When you take my statement and decide to agree or disagree with it, you have to understand what it says, right? If I had written the same sentence in a foreign language (e.g., Egyptian hieroglyphs), you would neither agree nor disagree. In order to interpret the squiggles that I put on your screen (or, if you printed this, your paper; or, if you are listening to this, the sounds emitted from your text to speech program), you have to have some sort of system built up for converting those squiggles and sounds into something having propositional content.

Understanding testimony is a whole lot different from opening your eyes, seeing a tree, and believing that there is a tree. Interpreting a sentence takes a level of mental activity that most animals - animals who can see trees and jump from branch to branch - cannot even begin to deal with.

As I see it, the set of skills involved in interpreting provide a great deal of room for moral evaluation that mere perception does not have. People can do this job of interpreting well or poorly - and some do it very poorly indeed. In fact, there seems to be a cultural tradition of assigning the worst possible interpretation of what others say so that one can deliver blistering and denigrating comments to them in the comments section of social media. This "moral quality of interpretation" is going to come up again . . . and again . . . and again . . . in this series.

Yet, we can ask whether this gives us a reason to deny Audi's claim. As you read this posting, I am assuming that you will have little trouble interpreting the words. Some trouble . . . particularly where I cut and paste and edit and leave sentence fragments behind. But you will process most sentences without conscious decision making. Indeed, the quality of my writing can be measured by my effectiveness at producing statements you don't have to ponder about overly long.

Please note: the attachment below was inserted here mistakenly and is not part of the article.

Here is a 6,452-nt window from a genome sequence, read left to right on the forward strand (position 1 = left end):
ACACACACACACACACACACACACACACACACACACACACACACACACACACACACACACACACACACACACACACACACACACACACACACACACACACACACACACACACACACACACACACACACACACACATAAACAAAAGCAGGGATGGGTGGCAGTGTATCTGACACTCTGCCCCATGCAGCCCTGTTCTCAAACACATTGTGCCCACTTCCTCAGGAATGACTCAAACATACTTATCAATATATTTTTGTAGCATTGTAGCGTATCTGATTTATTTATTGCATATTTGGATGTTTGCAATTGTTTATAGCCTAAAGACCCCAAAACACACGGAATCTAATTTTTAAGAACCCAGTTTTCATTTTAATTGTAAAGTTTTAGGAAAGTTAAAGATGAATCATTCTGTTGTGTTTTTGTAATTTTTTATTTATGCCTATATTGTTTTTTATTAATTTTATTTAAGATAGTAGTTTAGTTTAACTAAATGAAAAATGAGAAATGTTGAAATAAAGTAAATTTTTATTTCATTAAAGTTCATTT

If you go back to the original definitions of "reductionism" versus "non-reductionism", the question is whether this task of interpretation means that testimony can be reduced to being inferential, or remains non-inferential.

Audi says, "No.".

Actually, he says:

Even where one must think about what is said and laboriously interpret it, as with a complex message or an utterance by certain non-fluent non-native speakers, ers, it does not follow that one's belief finally arising from accepting the message one discerns is inferential.

In the words of the dread pirate Barbarossa, "That means no."

(Yes, I know that I am mixing up my pirate movies. It's my blog.)

However, I am not seeing much of an argument in defense of this position. Perhaps later.

One thing we can say is that "testimonial knowledge is not inferential" and "testimonial knowledge is skill-based leaving room for moral credit and blame" are not, necessarily, incompatible. We will have to look at this later.

For my purposes, this interpretation provides a place for moral assessment. You can't blame a person for opening his eyes, seeing a tree, and believing that he sees a tree. You can blame a person for poorly interpreting a statement. This means that individuals have a moral obligation to (a good person would develop his skills so as to be able to) interpret statements well.